Fine, Fine, Fine, Fine, Fine

The Short-Dirty Human Existence

Diane Williams says we’re sort of fine

Fine, Fine, Fine, Fine, Fine is a 131-page collection of 40 stories, the longest of which is five pages. Diane Williams writes like there is only one breath of air to speak with before sinking to the bottom of the pool. Every word matters.

Fine, Fine, Fine, Fine, Fine
Diane Williams in my bed

When the other editors and I started talking about what Demitasse would be, I found out that one of us had never even heard of flash fiction. I was then placed with a question I’d not often had to think of:

What is flash fiction, anyway?

A line from Williams’s story, “Specialist,” could be a suitable description of the form: “An hour passed. Why not say twenty years?”

Time is negligible and all-important in these stories.

The flash in this book is an excellent example of what large space can be occupied with a few words. “And isn’t looking into the near distance sometimes so quaint—as if I am re-embarking on a large number of relations or recurrent jealousies,” she writes in the first story of the collection, “Beauty, Love, and Vanity Itself.”

Williams is the editor and founder of literary annual NOON. So often contributors mention the cutting and slashing Williams does to their stories in the journal that I start to imagine what she does to her own work—but it’s actually hard to envision that these pieces ever existed in any larger space than what they inhabit now. They are infinite and minute, loud and mute. Each one is as delicately constructed as a sand mandala.

Sometimes it feels almost like we’re in another earth, where everyone is an observer and hardly ever speaks. No one says something unnecessary. Even the words people repeat resonate.

Then the man said, “I smell a bakery.”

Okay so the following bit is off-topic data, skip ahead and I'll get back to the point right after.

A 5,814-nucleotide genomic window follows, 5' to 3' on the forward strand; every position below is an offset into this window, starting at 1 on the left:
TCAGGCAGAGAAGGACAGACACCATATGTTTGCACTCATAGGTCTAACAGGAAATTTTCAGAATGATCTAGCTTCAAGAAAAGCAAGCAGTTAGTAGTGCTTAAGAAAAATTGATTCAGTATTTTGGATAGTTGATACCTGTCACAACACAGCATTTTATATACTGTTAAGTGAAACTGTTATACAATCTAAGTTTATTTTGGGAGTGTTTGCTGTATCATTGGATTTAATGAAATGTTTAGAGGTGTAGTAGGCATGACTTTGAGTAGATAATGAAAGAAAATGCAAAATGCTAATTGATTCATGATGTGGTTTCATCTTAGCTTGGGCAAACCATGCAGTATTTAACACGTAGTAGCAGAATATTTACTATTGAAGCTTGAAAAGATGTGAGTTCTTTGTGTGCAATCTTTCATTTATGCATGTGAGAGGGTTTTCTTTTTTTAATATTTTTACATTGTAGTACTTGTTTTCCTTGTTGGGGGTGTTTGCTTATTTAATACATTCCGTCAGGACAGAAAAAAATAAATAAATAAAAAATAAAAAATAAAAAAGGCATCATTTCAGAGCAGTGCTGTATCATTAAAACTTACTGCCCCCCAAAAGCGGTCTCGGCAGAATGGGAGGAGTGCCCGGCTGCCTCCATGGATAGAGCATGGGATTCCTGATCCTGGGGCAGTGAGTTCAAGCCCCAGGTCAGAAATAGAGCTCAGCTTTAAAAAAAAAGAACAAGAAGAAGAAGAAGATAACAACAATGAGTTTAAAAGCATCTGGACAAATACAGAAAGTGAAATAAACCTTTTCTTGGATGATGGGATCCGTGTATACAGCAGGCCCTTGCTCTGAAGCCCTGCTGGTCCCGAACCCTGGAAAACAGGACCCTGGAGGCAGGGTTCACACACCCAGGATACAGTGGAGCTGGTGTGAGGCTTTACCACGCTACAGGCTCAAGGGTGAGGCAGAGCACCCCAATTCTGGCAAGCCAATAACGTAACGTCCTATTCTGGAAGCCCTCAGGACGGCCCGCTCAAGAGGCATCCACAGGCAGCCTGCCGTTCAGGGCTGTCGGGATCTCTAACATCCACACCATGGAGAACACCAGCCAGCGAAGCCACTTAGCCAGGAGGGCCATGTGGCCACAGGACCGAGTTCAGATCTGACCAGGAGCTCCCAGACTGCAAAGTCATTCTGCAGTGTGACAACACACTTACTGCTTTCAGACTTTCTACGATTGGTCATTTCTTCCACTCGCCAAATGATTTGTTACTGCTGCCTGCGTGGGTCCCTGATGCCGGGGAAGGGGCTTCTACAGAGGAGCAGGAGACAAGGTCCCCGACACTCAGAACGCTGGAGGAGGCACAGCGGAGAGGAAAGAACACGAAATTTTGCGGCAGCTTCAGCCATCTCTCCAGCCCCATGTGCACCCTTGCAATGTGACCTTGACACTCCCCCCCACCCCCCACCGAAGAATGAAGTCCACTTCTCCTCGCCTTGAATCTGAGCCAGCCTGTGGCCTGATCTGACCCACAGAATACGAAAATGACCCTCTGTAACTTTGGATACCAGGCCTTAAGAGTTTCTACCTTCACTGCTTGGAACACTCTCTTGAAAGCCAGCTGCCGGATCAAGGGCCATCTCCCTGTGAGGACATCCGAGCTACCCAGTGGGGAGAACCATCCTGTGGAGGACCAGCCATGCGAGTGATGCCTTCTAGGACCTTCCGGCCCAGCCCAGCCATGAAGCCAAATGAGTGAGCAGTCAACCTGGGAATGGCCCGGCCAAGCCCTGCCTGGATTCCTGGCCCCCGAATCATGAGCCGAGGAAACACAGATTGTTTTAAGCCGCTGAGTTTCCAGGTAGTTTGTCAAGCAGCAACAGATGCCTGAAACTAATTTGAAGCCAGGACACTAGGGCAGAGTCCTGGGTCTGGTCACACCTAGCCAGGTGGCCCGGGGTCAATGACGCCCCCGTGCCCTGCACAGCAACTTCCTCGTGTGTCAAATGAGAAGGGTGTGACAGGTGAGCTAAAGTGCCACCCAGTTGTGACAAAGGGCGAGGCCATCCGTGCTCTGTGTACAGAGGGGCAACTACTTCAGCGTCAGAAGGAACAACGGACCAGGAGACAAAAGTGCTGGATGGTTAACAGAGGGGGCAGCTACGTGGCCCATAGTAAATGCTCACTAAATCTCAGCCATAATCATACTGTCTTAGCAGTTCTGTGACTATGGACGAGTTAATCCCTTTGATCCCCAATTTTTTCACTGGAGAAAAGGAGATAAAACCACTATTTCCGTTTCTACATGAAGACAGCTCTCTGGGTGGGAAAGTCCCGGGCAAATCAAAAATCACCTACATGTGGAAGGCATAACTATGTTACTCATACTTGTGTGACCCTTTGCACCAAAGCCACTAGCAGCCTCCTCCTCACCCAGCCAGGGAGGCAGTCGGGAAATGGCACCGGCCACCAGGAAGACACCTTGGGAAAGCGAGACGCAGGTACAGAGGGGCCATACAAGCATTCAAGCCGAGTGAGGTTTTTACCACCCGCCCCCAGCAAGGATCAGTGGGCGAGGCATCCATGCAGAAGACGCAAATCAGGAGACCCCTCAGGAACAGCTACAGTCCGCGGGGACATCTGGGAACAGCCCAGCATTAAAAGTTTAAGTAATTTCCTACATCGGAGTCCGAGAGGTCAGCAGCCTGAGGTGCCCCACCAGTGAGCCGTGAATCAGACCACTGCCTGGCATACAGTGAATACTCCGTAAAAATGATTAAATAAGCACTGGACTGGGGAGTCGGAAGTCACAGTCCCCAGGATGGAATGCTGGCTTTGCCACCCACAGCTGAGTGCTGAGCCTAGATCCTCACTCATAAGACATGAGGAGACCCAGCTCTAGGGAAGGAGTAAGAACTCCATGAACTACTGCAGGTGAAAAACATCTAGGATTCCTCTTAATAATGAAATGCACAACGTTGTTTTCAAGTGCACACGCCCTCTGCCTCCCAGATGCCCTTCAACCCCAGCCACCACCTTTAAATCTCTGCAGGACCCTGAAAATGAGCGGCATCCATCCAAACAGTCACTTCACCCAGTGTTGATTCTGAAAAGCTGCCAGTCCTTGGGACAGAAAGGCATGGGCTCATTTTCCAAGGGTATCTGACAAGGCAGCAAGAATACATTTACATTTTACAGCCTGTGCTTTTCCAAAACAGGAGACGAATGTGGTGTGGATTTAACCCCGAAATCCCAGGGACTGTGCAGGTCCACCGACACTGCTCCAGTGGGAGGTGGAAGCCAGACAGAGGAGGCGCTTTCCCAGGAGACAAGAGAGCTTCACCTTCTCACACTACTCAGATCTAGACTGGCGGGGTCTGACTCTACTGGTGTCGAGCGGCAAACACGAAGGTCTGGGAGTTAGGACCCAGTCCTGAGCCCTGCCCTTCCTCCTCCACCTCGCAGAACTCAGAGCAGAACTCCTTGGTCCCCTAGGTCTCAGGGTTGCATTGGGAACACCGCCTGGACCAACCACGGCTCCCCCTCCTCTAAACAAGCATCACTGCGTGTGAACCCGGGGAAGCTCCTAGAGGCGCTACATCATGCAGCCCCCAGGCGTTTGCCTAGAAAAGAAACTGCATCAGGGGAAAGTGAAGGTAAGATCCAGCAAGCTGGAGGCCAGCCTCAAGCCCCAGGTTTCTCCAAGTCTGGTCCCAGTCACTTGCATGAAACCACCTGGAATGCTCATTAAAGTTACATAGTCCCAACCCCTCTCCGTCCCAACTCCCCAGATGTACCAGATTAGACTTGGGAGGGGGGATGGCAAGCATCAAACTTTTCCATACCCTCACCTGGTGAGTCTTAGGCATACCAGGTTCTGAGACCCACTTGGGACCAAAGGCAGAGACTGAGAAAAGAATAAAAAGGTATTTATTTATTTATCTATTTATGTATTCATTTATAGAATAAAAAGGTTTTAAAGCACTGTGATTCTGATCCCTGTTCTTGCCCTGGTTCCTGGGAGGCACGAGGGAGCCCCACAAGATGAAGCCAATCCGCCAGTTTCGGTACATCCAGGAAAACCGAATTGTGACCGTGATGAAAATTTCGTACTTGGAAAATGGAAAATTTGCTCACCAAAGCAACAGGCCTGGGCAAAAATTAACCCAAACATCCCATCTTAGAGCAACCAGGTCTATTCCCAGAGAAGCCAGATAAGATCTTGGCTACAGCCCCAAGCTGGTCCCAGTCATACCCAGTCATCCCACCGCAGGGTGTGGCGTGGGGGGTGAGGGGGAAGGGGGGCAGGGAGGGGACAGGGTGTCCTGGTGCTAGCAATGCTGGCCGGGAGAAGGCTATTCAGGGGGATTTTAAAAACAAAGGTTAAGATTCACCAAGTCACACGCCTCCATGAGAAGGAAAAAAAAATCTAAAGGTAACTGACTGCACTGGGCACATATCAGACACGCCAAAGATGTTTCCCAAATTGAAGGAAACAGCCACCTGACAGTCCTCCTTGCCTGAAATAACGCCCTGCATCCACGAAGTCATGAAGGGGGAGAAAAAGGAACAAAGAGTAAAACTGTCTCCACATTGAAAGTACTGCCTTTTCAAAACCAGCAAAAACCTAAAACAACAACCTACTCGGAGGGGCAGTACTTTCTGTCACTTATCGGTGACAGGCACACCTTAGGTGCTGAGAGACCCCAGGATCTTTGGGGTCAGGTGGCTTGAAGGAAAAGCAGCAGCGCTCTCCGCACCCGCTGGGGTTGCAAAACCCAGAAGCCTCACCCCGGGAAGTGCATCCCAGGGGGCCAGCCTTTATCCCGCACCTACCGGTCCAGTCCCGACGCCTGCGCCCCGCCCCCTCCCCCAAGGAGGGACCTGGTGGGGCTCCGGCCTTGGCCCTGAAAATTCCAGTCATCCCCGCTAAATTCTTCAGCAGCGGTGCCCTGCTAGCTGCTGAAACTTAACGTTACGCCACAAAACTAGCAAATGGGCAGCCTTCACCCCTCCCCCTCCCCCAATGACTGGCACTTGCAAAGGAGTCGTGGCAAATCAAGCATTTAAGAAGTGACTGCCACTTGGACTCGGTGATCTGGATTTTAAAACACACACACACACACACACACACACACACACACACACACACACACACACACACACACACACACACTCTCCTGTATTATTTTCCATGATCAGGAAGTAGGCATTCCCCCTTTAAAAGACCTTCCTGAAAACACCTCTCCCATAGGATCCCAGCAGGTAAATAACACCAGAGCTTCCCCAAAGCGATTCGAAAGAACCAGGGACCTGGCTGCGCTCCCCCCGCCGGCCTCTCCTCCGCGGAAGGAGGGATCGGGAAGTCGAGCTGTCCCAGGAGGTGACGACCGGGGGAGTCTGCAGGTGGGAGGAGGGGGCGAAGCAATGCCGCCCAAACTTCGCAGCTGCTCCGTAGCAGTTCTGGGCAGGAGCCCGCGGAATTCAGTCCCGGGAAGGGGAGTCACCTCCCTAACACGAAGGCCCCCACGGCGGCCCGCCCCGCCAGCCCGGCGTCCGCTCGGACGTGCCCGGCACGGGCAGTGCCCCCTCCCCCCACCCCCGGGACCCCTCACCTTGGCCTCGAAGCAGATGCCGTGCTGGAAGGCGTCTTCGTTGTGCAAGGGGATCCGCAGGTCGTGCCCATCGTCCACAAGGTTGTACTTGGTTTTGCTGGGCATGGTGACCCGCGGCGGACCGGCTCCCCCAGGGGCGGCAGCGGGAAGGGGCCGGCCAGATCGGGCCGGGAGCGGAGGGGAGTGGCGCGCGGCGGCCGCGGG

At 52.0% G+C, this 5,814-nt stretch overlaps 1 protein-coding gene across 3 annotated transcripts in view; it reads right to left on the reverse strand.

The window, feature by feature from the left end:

“You said, ‘I smell a bakery’?”


“I smell it, too.”

“I hate it!” the man said.

“You said you hate it?”

The blunt edge of Williams’s language might be a bit difficult for some people to ease into, but once inside of it, it’s hard to want to leave. Wouldn’t it be wonderful to live in a world where everyone meant what they said, and said what they meant? (Wouldn’t it? I’m trying to decide…)

The Skol
A story in its entirety underneath the dust jacket

In “The Romantic Life,” she writes: “I feel there is so much yet to explore about how people experience a ‘pull’ toward anyone.” The inexplicable feeling is what grabs at me in each of these stories.

My favorite piece in this collection, I think, is “Sigh.”  We start when a man disrobes in someone else’s bedroom, soon finding out it belongs to his once-wife and her new husband.  They drink tea together, the first husband changes into Spandex fitness apparel in the new husband’s room.  The new husband invites him to stay the night.  The two men mostly talk to each other, the woman trying to disrupt the strange interaction fleetingly, but ultimately seems to give up, disappearing from the dialog altogether. The whole scene plays out as awkwardly as it might in real life.  The unexpected scene, and the unexpected response to that scene, are what Williams excels at in this collection.

Williams is often straightforward as a paring knife. There is no dancing unless there needs to be dancing. There is no redundancy unless it says something through redundancy.

Take, for instance, the lines the title of the collection stems out of: “How did all of this end? Oh, fine, fine, fine, fine, fine—although our process of digestion—they’d served us kartoffelpuffer and sauerbraten—was not yet complete—when the husband said finally about his wife, ‘Bettie’s tired.’” And, four paragraphs later:

“Bettie’s tired,” the husband repeated.

“I am tired,” Bettie said.

And there was no polite way for him to tell us,“Fuck off now.”

Every word, every punctuation mark in these stories has purpose. Sometimes the grammar feels strange, the syntax unsettling, but this adds to the humanity of it all. The characters feel like real people I’ve had small interactions with while waiting in line to get coffee too early in the morning. Williams gets right to the center of what they’re trying to say or not say, in a way that’s so awfully human.

You can purchase Fine, Fine, Fine, Fine, Fine here.

Diane Williams

Diane Williams is the author of Fine, Fine, Fine, Fine, Fine, a collection of flash fiction. She is also the founder and editor of NOON Annual, a renowned literary journal.

Leave a Reply

Fill in your details below or click an icon to log in: Logo

You are commenting using your account. Log Out / Change )

Twitter picture

You are commenting using your Twitter account. Log Out / Change )

Facebook photo

You are commenting using your Facebook account. Log Out / Change )

Google+ photo

You are commenting using your Google+ account. Log Out / Change )

Connecting to %s